At a street market in Kota Tua, North Jakarta, earlier this month, food vendors peddled fried meats, juices and ice creams. Rows of bicycles covered the main square, arranged like the colors of the rainbow, and each with a matching helmet to boot. I heard music, saw a crowd gather and pulled out my camera to capture the fun.
Small children were performing acrobatics. To my surprise, a man walked into the fray with a whip. He said something to a child, who retorted. Crack. Another child chimed in. Crack. I looked around the circle — no one seemed surprised.
A small boy on a colorfully painted cardboard horse began to jump around, whipping himself. Two children began to beat a third, who struggled to free himself from a basket. I watched bubbles rise from the audience. The noise of the whip echoed through the square. I couldn’t tear my eyes away.
At the time, I was shocked. Later I found out I had seen a performance of kuda lumping, a traditional Javanese dance, according to Bambang Paningron, former chairman of the Jogja International Performing Arts Festival in Yogyakarta. “Usually they use magic to perform that kind of performance,” he said. The dancers enter a supernatural state, explained by spiritual possession, in which they can eat glass, open coconuts with their teeth and be whipped without feeling pain.
But in a Jakarta Globe article about kuda lumping two years ago, some quotes from performers stuck out: “I feel fatigued and my body aches,” one said. “[I cut my lips on the glass] sometimes, but the wound is usually gone after a week. … And when it happens, I can only eat porridge,” said another.
And then from their master: “I don’t think it’s abusing the children because it’s just a game. Besides, they don’t feel pain because they are possessed by a spirit that protects them. No one has ever said that it is a form of child abuse.”
But they do feel pain, if not during the trance, then afterward. They said so.
I asked Bambang how many people take part. “Many people,” he said.
I asked the friendly workers at my kost , or boarding house, what they thought about it. They told me it was a nice, very powerful tradition and directed me to several places where I could watch it again.
I know that as an American looking into a culture very different from my own, I have to be careful with my assumptions, but this is a hard tradition for me to swallow. Even if the whips do not hurt the children, even if they’re doing it of their own volition, what is it about us as people that draws us to watch this sort of spectacle?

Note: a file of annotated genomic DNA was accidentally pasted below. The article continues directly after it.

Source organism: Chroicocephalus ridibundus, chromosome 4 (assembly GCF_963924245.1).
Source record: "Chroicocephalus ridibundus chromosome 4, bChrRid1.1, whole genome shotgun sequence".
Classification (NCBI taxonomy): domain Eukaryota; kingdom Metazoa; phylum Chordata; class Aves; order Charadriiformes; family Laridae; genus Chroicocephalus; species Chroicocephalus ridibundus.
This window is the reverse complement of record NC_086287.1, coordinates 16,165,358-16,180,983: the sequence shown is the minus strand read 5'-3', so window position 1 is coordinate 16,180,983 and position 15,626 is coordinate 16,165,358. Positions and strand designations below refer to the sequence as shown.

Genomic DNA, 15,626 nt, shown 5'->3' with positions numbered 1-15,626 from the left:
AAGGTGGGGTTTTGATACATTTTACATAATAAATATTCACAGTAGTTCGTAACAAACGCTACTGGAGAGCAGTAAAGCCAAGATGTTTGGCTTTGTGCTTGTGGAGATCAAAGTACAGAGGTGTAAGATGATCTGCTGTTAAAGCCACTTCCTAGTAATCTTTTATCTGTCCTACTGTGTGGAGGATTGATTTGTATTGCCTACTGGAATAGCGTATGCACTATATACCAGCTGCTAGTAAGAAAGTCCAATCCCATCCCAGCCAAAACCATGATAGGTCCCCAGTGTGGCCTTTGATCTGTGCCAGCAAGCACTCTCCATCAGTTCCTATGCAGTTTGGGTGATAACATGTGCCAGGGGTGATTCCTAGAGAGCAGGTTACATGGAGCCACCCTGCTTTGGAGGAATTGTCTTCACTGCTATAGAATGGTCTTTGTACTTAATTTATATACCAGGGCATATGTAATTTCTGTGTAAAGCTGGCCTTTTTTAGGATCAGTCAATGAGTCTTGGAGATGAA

And does my opinion about this, as a foreigner, carry any merit?
This reminded me of the Lady Gaga controversy a month ago in Jakarta. Lady Gaga was forced to cancel her tour after the Islamic Defenders Front (FPI) threatened violence if she performed as planned, saying her show would corrupt the morality of Indonesian youth. There were also protests against her shows in South Korea and the Philippines.
Foreign media have reported on these events, and there has been plenty of condemnation of some Indonesians’ intolerance of free expression, and plenty of support for Lady Gaga and her artistic choices. But my question for my fellow Americans is, as we watch protests across the world unfold, have we paused to consider what is it about Lady Gaga that draws us to watch her sort of spectacle?
There’s no denying it: Lady Gaga is a sex icon. She embodies not just the ultimate in individuality, but also the ultimate in sexual liberty. We listen to her music on the radio, filled with insinuations or blatant references to drinking and sex. What message does she give about American values? And do the opinions of the protesting Indonesians, South Koreans and Filipinos carry any merit?
I don’t think any religious organization should threaten violence against Lady Gaga, and I don’t support government censorship of art. But to entirely dismiss these protests against Lady Gaga’s revealing costumes and risque dance moves, not to mention her sexual lyrics and music videos, without thinking critically about her stage persona and the message she sends, does a disservice to Western culture.
What kind of entertainment do Westerners support, and what does that say about us? I mean, even civilized Rome had its Colosseum.
Karis Schneider is a Jakarta Globe intern from Princeton University.